The Most Unrelatable Things Cat Marnell Said About Money In New Interview
"I love a decline—I don't care"
Cat Marnell, socialite and author of How to Murder Your Own Life, has delved into her finances with The Cut, and offered some of the most unrelatable quotes about money that I have ever read. In the years since she shared what it was like working in fashion editorial and frequenting NYC's club scene, she's gone to rehab in Thailand, visited just about every European country imaginable, and "gotten down to zero with money," or as close to zero that anyone with a rich family can get.
Marnell initially considered Europe to be a financially easier option over NYC because "If I spend $100 a night for a hotel, that's $3,000 a month, and that's a little less than my Chinatown rent, you know?" After going broke through a bout of hotel hopping, she eventually downgraded to "tiny, shitty hotels" and hostels, and went "full hobo," which to her meant finding creative places to sleep when someone wasn't loaning her money. She also adds "When I get low on money, I just go to a cheaper country," without going into further details.
She discusses another living situation at length, which was her first apartment following her book deal that she got around half a million dollars for. She immediately went for a Tribeca loft (rather than a more sensible choice, given that $500,000 doesn't really get you much in NYC when it comes to real estate) that was out of her budget. Marnell explains: "It had three levels and a private entrance on Cortlandt Alley. It was enchanting. But I couldn't afford it. That's when I wasn't paying taxes." It wasn't just the price of the apartment that drained her finances though, it was also the stuff she filled it with. "I got one of those massive marble tables from White on White, and an Icarus Wing light, and this other Italian lamp that would change colors," she says. "I bought an embroidered pillow for $4,000." You know, practical purchases.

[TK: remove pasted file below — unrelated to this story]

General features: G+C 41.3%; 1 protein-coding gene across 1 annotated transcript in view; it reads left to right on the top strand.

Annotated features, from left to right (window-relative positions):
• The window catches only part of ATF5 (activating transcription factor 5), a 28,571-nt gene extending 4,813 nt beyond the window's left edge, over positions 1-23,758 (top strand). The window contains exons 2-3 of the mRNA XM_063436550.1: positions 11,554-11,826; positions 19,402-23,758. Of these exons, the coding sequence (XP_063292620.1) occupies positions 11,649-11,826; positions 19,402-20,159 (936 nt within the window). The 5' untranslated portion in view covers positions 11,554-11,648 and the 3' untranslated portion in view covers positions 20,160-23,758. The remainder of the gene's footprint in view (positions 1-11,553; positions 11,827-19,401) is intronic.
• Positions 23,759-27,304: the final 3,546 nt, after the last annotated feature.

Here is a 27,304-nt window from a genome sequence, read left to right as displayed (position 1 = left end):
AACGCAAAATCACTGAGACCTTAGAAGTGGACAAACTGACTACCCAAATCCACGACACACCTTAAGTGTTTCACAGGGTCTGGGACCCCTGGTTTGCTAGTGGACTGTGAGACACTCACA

It is stressed, though, that Marnell's rich background comes from a matriarch, not her father. "Everyone's always like, 'Oh, she has daddy's money.' First of all, that's very sexist," Marnell states. "It was always my grandmother's money." So she's still definitely rich, but like, her money is older and more feminist.
Perhaps one of the most telling lines about the economic differences that will forever separate myself and Marnell, is her feelings of having her card get declined. "I love a decline—I don't care. Decline all day. I'm not ashamed," she boasts. She also talks about the enormous tax debt she accrued (and began paying back after leaving rehab in Thailand) with ease, "At that point, I owed at least $125,000 in taxes, and I've been catching up ever since. And I'm cool with that. I just wasn't on this planet for a while, really." Another debt, that she owes to her mother, doesn't seem like a point of contention whatsoever, whereas my mom still brings up a vet bill she helped pay two years ago when I was between jobs. Marnell describes the conversation with her mother about the money she owes her like this: "I do owe my mother $30,000, though. I told her I was talking to you about money today, and I was like, 'Is it okay if I mention that I borrowed $30,000 from you?' And she was like, 'As long as you say that you haven't paid it back yet.'"
If you're in the mood for a good hate read, check out all of Marnell's financial wisdom here.